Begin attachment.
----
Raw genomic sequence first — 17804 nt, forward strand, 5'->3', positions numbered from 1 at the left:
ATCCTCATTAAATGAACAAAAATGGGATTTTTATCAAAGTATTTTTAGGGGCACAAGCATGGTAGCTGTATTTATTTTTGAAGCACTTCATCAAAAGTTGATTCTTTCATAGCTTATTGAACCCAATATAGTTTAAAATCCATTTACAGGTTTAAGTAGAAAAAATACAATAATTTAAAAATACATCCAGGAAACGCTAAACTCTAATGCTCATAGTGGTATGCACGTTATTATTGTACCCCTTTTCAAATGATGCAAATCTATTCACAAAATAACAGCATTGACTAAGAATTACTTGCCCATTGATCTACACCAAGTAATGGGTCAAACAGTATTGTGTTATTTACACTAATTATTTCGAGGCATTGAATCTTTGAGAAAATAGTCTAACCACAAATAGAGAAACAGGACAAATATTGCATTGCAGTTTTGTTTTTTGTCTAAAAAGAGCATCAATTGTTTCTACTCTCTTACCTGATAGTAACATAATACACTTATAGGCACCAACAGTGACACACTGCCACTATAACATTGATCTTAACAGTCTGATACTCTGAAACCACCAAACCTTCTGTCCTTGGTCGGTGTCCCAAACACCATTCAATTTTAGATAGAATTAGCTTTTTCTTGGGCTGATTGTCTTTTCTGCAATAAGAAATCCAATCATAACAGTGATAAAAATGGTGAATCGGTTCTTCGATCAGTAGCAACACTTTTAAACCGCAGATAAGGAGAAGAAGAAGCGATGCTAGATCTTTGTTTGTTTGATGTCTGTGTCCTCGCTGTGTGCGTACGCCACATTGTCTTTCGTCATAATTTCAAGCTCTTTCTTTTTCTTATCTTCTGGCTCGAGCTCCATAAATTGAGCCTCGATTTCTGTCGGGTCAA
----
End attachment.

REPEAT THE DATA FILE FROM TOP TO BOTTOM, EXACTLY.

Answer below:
Raw genomic sequence first — 17804 nt, forward strand, 5'->3', positions numbered from 1 at the left:
ATCCTCATTAAATGAACAAAAATGGGATTTTTATCAAAGTATTTTTAGGGGCACAAGCATGGTAGCTGTATTTATTTTTGAAGCACTTCATCAAAAGTTGATTCTTTCATAGCTTATTGAACCCAATATAGTTTAAAATCCATTTACAGGTTTAAGTAGAAAAAATACAATAATTTAAAAATACATCCAGGAAACGCTAAACTCTAATGCTCATAGTGGTATGCACGTTATTATTGTACCCCTTTTCAAATGATGCAAATCTATTCACAAAATAACAGCATTGACTAAGAATTACTTGCCCATTGATCTACACCAAGTAATGGGTCAAACAGTATTGTGTTATTTACACTAATTATTTCGAGGCATTGAATCTTTGAGAAAATAGTCTAACCACAAATAGAGAAACAGGACAAATATTGCATTGCAGTTTTGTTTTTTGTCTAAAAAGAGCATCAATTGTTTCTACTCTCTTACCTGATAGTAACATAATACACTTATAGGCACCAACAGTGACACACTGCCACTATAACATTGATCTTAACAGTCTGATACTCTGAAACCACCAAACCTTCTGTCCTTGGTCGGTGTCCCAAACACCATTCAATTTTAGATAGAATTAGCTTTTTCTTGGGCTGATTGTCTTTTCTGCAATAAGAAATCCAATCATAACAGTGATAAAAATGGTGAATCGGTTCTTCGATCAGTAGCAACACTTTTAAACCGCAGATAAGGAGAAGAAGAAGCGATGCTAGATCTTTGTTTGTTTGATGTCTGTGTCCTCGCTGTGTGCGTACGCCACATTGTCTTTCGTCATAATTTCAAGCTCTTTCTTTTTCTTATCTTCTGGCTCGAGCTCCATAAATTGAGCCTCGATTTCTGTCGGGTCAA